Mon. Oct. 25, 2021
In the drive for economic growth and more jobs for the masses of unemployed Belizeans, politicians and government bureaucrats, including, it seems, top officials at the Department of the Environment (DOE), have a natural tendency to give the “thumbs up” when potential large investors propose projects that could foreseeably make a big impact on the country’s economy. And there have been some missteps along the way, with the tax-paying Belizean people being on the losing end of failed ventures. One such glaring example is the historic Pound Yard property, released by the Belize City Council for a symbolic token of only $500.00 to facilitate the development of a large, modern bus terminal. After a failed venture and mortgage default, the property ended up being sold for millions by Belize Bank to a foreign businessman, and Belize citizens had lost their Pound Yard just like that. In the latest situation, where it appeared that cruise tourism developers were in a mad rush to build as big as they could, and as many cruise tourism ports as there was land and water space, it does seem that there has been a welcomed return to development sanity by government, aided and abetted no doubt by the strong environmental lobby, and to the delight of nostalgic old-schoolers, who, like the indigenous people all across the Americas, instinctively find common ground with environmentalists where the health and sustainability of our land and marine resources are concerned. A Cabinet release last week focusing on the “Cruise Sector and Ports Development” is very encouraging, and the language suggests that the message of environmentalists on the importance of long-term sustainability for our natural resources has found fertile ground among our BluPlan leaders. From the vantage point of our nostalgic old-schoolers, it just makes simple common sense: you can’t “kill the goose that lays the golden egg.”
A famous foreign traveler once sensationally opined that, if the world had an end, the backward little outpost then called British Honduras would be it, or something like that.
For many ensuing decades, the backward, undeveloped colony remained just that, backward. To the point where the ambition of most young people, men and women, was to leave the place for greener pastures, specifically the USA, at the first opportunity; away from the disgusting broken, pot-holed streets and the awful inconvenience of “night soil” disposal, with the open sewer canals an accepted annoyance. The beginnings of an interconnected water and sewage system did not occur in Belize City till the mid-1970s, courtesy of a grant (loan?) from Canada.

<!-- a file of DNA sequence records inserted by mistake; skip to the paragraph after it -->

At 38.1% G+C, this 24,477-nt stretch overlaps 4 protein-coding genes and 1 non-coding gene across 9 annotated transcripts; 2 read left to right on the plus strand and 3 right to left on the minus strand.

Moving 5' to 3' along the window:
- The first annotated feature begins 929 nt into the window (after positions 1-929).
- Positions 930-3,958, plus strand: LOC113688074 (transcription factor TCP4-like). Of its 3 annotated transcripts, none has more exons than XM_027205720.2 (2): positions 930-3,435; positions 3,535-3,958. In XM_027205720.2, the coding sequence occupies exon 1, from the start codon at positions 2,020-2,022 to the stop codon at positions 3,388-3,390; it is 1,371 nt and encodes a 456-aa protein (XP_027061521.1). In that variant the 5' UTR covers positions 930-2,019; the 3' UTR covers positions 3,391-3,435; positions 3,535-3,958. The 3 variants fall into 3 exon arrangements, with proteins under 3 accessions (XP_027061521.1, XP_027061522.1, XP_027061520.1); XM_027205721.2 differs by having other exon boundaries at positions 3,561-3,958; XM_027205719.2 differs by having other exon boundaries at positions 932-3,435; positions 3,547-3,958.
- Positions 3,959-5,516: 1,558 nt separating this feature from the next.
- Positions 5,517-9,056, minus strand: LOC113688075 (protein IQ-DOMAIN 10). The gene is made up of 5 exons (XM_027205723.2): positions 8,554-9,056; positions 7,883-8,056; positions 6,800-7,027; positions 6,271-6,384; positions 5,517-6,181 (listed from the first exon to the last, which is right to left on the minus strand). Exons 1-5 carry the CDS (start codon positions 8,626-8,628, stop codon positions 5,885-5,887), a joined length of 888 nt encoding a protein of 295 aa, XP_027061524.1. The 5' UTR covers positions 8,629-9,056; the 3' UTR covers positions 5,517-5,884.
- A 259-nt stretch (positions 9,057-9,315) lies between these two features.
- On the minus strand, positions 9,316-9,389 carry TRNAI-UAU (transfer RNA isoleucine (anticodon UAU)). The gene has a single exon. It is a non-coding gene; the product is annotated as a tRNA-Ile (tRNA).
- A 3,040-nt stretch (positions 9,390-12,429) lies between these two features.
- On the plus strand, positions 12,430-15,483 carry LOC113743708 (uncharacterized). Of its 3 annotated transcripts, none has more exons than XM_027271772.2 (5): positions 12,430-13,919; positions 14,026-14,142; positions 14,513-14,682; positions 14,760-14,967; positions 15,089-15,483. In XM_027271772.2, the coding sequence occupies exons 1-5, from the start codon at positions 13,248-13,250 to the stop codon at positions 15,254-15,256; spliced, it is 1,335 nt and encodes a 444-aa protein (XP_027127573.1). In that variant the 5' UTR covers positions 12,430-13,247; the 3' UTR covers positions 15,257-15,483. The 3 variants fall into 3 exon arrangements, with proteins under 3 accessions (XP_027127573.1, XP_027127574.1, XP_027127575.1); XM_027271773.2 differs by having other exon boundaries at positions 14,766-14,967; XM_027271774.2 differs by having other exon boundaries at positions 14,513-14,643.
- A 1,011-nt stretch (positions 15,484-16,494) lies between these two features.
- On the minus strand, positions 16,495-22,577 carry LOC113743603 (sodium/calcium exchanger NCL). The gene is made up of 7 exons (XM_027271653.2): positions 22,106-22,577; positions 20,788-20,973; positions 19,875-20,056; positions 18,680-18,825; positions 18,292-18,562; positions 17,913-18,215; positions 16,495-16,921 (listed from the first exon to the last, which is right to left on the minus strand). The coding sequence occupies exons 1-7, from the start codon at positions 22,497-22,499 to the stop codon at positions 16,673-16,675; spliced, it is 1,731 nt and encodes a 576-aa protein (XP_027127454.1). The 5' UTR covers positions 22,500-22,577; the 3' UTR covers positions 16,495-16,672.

The tourism industry didn’t begin to get traction in Belize until probably well into the 1980s, getting a boost when the new UDP government gave the green light to the Ramada Royal Reef Hotel & Casino, which sacrificed the three end-to-end football fields that used to adorn the Barracks. In the mid-70s, the legendary Lionel “Chocolate” Heredia, a former Caye Caulker fisherman who had taken up residence in Belize City, was just pioneering with his famous Soledad wooden skiff in the hosting of visiting tourist travelers on trips to the cayes and reefs, especially for diving and swimming at Goff’s Caye or snorkeling on the edge of the adjacent English Caye channel. Soon, an enterprising American visitor saw the potential and tried to connive the heavy traffic of small fisherman skiffs to Caye Caulker by commissioning a huge, double-decker inboard launch, the Mermaid, whose lower prices for a while undercut the hustling of the small-skiff fishermen, as tourist and local traffic to the island increased. With the booming lobster industry, a number of enterprising fishermen were extending their homes or building new structures to enter the hotel business. In short order, the Mermaid’s engine was sabotaged, and soon the Caye Caulker locals were building bigger skiffs — water taxis, to accommodate the exponentially increasing tourist traffic. Tourism was growing by leaps and bounds in Caye Caulker, as it had been also growing in their competitive northern relation, San Pedro.